When she gets into “abuse mode”, everyone tries to take cover. Her sister runs up to her bedroom crying in fear, and hides until it is safe to emerge. My husband and I try not to engage with our abuser but she craftily finds a way to invade our personal space. The insults and threats begin: “You are ugly….lazy…useless…. nobody likes you, B@#@h”, “I want to kill you”, “Why don’t you just disappear forever”. Shredding papers, destroying art work and family portraits, throwing and breaking things ensues. This is typically accompanied by being spit on, or her punching, hitting, and kicking either my husband or myself. I once had her approach me while wielding a hammer. Things eventually subside when she wears herself out. It usually takes a good 24-48 hours to recover from these episodes – just in time for another one to begin. At no point does she show any remorse for her words or actions. If you try to revisit the incident, it just sparks a new one.

Parental abuse is, not surprisingly, a very under-reported problem that affects 10-14% of households. Living with the daily threat of this type of abuse leaves you humiliated. Your self esteem plummets. You blame yourself. Your marriage weakens, siblings suffer, and grandparents miss out on bonding time. You isolate yourself because after all, what would others think if they knew what went on in your home. Everybody lives in fear. Everybody misses out on happy times. I miss the enjoyment that should come from parenting. I miss mother/daughter shopping and lunch dates. I miss quality family time. Most of all, I miss my first born, amazing daughter.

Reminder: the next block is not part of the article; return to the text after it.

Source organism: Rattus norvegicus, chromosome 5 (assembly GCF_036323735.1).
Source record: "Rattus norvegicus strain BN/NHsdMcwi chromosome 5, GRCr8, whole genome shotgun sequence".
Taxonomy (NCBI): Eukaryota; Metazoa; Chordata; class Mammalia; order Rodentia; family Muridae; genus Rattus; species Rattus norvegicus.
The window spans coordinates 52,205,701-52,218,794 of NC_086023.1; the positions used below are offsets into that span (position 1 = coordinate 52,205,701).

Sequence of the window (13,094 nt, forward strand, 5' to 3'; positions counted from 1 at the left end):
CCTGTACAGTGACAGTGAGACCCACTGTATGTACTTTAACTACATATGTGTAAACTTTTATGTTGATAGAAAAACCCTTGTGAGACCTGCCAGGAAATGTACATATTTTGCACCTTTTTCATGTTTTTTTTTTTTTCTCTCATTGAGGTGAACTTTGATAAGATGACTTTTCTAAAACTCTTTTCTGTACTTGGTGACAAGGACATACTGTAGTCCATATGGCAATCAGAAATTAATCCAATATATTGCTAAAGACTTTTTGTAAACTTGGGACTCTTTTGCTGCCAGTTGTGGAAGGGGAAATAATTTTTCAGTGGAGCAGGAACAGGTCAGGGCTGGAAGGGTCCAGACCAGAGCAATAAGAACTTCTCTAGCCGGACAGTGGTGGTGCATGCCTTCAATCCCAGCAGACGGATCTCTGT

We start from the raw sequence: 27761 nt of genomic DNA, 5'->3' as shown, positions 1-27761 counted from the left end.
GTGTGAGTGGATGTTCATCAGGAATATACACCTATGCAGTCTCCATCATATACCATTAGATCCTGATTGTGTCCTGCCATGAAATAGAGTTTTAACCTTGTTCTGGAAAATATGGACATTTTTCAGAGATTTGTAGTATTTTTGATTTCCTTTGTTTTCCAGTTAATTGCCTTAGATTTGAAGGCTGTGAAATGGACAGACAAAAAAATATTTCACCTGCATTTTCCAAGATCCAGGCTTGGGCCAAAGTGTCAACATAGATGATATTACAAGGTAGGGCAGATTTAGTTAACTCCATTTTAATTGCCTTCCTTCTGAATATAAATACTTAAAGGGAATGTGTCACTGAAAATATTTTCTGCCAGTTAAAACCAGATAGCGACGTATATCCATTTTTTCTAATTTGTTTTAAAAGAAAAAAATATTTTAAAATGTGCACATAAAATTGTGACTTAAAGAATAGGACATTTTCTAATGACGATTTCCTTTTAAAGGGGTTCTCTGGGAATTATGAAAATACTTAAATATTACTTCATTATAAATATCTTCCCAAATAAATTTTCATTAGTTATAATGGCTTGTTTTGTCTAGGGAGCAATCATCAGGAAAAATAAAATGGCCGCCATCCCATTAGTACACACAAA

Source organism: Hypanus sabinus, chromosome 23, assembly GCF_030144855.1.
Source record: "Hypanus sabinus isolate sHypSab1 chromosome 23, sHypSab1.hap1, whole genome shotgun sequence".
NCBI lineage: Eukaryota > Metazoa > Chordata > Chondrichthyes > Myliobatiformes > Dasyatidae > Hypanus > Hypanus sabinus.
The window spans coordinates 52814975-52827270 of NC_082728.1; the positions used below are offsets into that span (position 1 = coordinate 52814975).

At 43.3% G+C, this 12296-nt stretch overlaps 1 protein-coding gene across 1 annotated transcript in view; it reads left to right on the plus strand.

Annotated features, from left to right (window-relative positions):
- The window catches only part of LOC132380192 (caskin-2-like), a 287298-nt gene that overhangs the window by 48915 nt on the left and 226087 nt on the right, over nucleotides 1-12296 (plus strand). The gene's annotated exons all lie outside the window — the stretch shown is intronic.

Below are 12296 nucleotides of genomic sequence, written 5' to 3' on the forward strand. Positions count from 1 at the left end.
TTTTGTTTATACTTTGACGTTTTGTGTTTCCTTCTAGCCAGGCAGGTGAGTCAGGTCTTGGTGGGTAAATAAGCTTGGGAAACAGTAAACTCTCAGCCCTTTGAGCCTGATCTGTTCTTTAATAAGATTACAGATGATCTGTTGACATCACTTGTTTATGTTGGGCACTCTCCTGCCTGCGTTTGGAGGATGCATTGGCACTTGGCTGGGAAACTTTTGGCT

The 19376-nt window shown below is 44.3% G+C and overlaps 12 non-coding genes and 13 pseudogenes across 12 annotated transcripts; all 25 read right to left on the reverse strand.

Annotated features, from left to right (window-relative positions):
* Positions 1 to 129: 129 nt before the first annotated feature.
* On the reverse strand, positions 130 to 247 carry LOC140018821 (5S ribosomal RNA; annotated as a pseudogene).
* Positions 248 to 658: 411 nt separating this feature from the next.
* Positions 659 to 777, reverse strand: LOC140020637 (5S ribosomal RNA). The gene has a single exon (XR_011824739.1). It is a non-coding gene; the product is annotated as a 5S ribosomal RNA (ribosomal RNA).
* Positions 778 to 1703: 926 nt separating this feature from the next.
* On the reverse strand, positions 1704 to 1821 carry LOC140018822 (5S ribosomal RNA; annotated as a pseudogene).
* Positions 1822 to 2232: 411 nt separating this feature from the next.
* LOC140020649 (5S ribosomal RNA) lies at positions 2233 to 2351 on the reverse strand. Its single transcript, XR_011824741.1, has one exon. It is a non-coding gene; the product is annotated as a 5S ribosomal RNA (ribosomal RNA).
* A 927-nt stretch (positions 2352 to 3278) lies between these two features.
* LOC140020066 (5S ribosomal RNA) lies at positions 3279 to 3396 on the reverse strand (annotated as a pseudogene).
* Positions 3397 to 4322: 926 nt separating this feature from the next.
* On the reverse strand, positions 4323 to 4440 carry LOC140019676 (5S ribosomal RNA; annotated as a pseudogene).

Rest assured, she has many redeeming qualities. Underneath it all she is charming, creative, funny, sensitive, and talented. So why does she behave like this? Is it poor parenting? Is it something I have done? Well, I can confirm that I am not the perfect parent. On top of the standard parenting difficulties, our family faces many unique challenges. I can also confirm that in our house, there is absolutely no name calling or blatant abuse of any kind.

Unfortunately, my daughter suffers from several psychological ailments. Her abusive behavior is likely the result of these diagnoses and inability to properly control and express her emotions. Does this make it acceptable? Not at all. Do I still love her? Although I despise her actions, my love for her is eternal and unconditional. A fact which makes our situation harder to bear.

For years we have tried finding the right combination of medications and treatments for her. In my quest to regain control of our situation, I have read books upon books and implemented a variety of advice. Nothing seems to be working and the problem is worsening.

Seeing as we are in the public system, the delays are endless. Community resources are limited, at best. I am told to be patient, but I do not know how much longer I can wait. With each passing day, happiness and peace seem more unattainable.

The constant stress is destroying our physical and emotional health. My husband and I spend a significant portion of our lives frozen in a catatonic state, unable to physically move or speak. We have become victims of her untreated mental illness.

I want to receive the proper help. I want to help my daughter feel better. I want to look forward to seeing her each day rather than secretly (and guiltily) preferring when she is out. I want her to have a loving and meaningful relationship with us and her sister. I want my marriage to regain stability. I want the threat of abuse to be gone from our otherwise loving home.

Quite simply, I want my dreams of a happy family to finally become a reality.